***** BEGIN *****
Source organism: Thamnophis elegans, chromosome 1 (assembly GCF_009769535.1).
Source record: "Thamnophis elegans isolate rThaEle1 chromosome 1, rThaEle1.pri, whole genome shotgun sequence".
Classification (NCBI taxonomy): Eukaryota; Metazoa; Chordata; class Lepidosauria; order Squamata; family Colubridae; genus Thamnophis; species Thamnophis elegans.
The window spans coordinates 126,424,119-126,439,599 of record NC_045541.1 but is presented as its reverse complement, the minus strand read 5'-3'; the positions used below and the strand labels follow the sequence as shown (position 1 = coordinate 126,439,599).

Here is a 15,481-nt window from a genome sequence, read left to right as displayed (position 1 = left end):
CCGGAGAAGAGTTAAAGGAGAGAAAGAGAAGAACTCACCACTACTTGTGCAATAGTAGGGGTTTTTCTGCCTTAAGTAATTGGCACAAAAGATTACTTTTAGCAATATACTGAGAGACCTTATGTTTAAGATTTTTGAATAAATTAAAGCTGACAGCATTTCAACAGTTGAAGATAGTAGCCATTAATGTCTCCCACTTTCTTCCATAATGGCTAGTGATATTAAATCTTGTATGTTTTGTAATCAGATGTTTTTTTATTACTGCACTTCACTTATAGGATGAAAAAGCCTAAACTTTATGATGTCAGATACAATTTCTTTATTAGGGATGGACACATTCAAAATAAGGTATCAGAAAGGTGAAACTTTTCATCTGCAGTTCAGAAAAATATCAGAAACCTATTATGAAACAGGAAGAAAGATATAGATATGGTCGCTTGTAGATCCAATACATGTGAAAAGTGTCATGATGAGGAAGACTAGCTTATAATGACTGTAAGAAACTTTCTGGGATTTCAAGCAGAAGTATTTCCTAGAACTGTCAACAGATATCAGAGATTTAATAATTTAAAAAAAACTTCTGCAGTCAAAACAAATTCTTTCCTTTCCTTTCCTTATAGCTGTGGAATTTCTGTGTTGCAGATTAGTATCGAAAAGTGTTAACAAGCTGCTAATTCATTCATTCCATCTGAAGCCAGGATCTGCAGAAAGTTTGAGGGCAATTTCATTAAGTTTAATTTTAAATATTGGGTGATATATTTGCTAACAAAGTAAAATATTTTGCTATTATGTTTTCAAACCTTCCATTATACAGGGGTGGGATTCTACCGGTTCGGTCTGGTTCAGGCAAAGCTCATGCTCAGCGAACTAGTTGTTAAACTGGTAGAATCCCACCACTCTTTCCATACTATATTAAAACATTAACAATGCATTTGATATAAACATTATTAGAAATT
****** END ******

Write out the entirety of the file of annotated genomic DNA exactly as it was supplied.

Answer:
Source organism: Thamnophis elegans, chromosome 1 (assembly GCF_009769535.1).
Source record: "Thamnophis elegans isolate rThaEle1 chromosome 1, rThaEle1.pri, whole genome shotgun sequence".
Classification (NCBI taxonomy): Eukaryota; Metazoa; Chordata; class Lepidosauria; order Squamata; family Colubridae; genus Thamnophis; species Thamnophis elegans.
The window spans coordinates 126,424,119-126,439,599 of record NC_045541.1 but is presented as its reverse complement, the minus strand read 5'-3'; the positions used below and the strand labels follow the sequence as shown (position 1 = coordinate 126,439,599).

Here is a 15,481-nt window from a genome sequence, read left to right as displayed (position 1 = left end):
CCGGAGAAGAGTTAAAGGAGAGAAAGAGAAGAACTCACCACTACTTGTGCAATAGTAGGGGTTTTTCTGCCTTAAGTAATTGGCACAAAAGATTACTTTTAGCAATATACTGAGAGACCTTATGTTTAAGATTTTTGAATAAATTAAAGCTGACAGCATTTCAACAGTTGAAGATAGTAGCCATTAATGTCTCCCACTTTCTTCCATAATGGCTAGTGATATTAAATCTTGTATGTTTTGTAATCAGATGTTTTTTTATTACTGCACTTCACTTATAGGATGAAAAAGCCTAAACTTTATGATGTCAGATACAATTTCTTTATTAGGGATGGACACATTCAAAATAAGGTATCAGAAAGGTGAAACTTTTCATCTGCAGTTCAGAAAAATATCAGAAACCTATTATGAAACAGGAAGAAAGATATAGATATGGTCGCTTGTAGATCCAATACATGTGAAAAGTGTCATGATGAGGAAGACTAGCTTATAATGACTGTAAGAAACTTTCTGGGATTTCAAGCAGAAGTATTTCCTAGAACTGTCAACAGATATCAGAGATTTAATAATTTAAAAAAAACTTCTGCAGTCAAAACAAATTCTTTCCTTTCCTTTCCTTATAGCTGTGGAATTTCTGTGTTGCAGATTAGTATCGAAAAGTGTTAACAAGCTGCTAATTCATTCATTCCATCTGAAGCCAGGATCTGCAGAAAGTTTGAGGGCAATTTCATTAAGTTTAATTTTAAATATTGGGTGATATATTTGCTAACAAAGTAAAATATTTTGCTATTATGTTTTCAAACCTTCCATTATACAGGGGTGGGATTCTACCGGTTCGGTCTGGTTCAGGCAAAGCTCATGCTCAGCGAACTAGTTGTTAAACTGGTAGAATCCCACCACTCTTTCCATACTATATTAAAACATTAACAATGCATTTGATATAAACATTATTAGAAATT